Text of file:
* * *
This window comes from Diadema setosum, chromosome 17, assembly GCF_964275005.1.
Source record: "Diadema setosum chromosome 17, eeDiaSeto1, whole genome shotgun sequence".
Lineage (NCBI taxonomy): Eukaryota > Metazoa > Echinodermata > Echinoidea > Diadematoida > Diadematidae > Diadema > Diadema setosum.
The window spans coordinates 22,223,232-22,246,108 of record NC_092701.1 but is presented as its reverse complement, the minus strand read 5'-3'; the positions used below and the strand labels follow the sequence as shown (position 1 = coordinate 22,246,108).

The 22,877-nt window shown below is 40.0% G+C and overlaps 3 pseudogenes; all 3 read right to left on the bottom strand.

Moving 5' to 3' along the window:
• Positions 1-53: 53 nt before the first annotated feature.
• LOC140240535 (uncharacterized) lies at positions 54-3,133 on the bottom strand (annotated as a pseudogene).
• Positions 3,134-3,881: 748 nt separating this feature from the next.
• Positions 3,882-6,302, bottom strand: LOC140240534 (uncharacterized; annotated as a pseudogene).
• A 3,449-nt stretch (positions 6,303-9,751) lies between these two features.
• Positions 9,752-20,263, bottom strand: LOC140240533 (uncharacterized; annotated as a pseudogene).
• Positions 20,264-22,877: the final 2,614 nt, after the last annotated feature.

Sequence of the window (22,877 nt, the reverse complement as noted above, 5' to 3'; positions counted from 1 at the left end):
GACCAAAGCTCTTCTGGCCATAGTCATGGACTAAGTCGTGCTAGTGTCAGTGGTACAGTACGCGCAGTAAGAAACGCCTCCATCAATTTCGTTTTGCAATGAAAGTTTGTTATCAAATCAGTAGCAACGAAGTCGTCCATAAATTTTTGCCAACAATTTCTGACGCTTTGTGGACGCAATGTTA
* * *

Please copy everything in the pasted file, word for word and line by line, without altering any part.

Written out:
This window comes from Diadema setosum, chromosome 17, assembly GCF_964275005.1.
Source record: "Diadema setosum chromosome 17, eeDiaSeto1, whole genome shotgun sequence".
Lineage (NCBI taxonomy): Eukaryota > Metazoa > Echinodermata > Echinoidea > Diadematoida > Diadematidae > Diadema > Diadema setosum.
The window spans coordinates 22,223,232-22,246,108 of record NC_092701.1 but is presented as its reverse complement, the minus strand read 5'-3'; the positions used below and the strand labels follow the sequence as shown (position 1 = coordinate 22,246,108).

The 22,877-nt window shown below is 40.0% G+C and overlaps 3 pseudogenes; all 3 read right to left on the bottom strand.

Moving 5' to 3' along the window:
• Positions 1-53: 53 nt before the first annotated feature.
• LOC140240535 (uncharacterized) lies at positions 54-3,133 on the bottom strand (annotated as a pseudogene).
• Positions 3,134-3,881: 748 nt separating this feature from the next.
• Positions 3,882-6,302, bottom strand: LOC140240534 (uncharacterized; annotated as a pseudogene).
• A 3,449-nt stretch (positions 6,303-9,751) lies between these two features.
• Positions 9,752-20,263, bottom strand: LOC140240533 (uncharacterized; annotated as a pseudogene).
• Positions 20,264-22,877: the final 2,614 nt, after the last annotated feature.

Sequence of the window (22,877 nt, the reverse complement as noted above, 5' to 3'; positions counted from 1 at the left end):
GACCAAAGCTCTTCTGGCCATAGTCATGGACTAAGTCGTGCTAGTGTCAGTGGTACAGTACGCGCAGTAAGAAACGCCTCCATCAATTTCGTTTTGCAATGAAAGTTTGTTATCAAATCAGTAGCAACGAAGTCGTCCATAAATTTTTGCCAACAATTTCTGACGCTTTGTGGACGCAATGTTA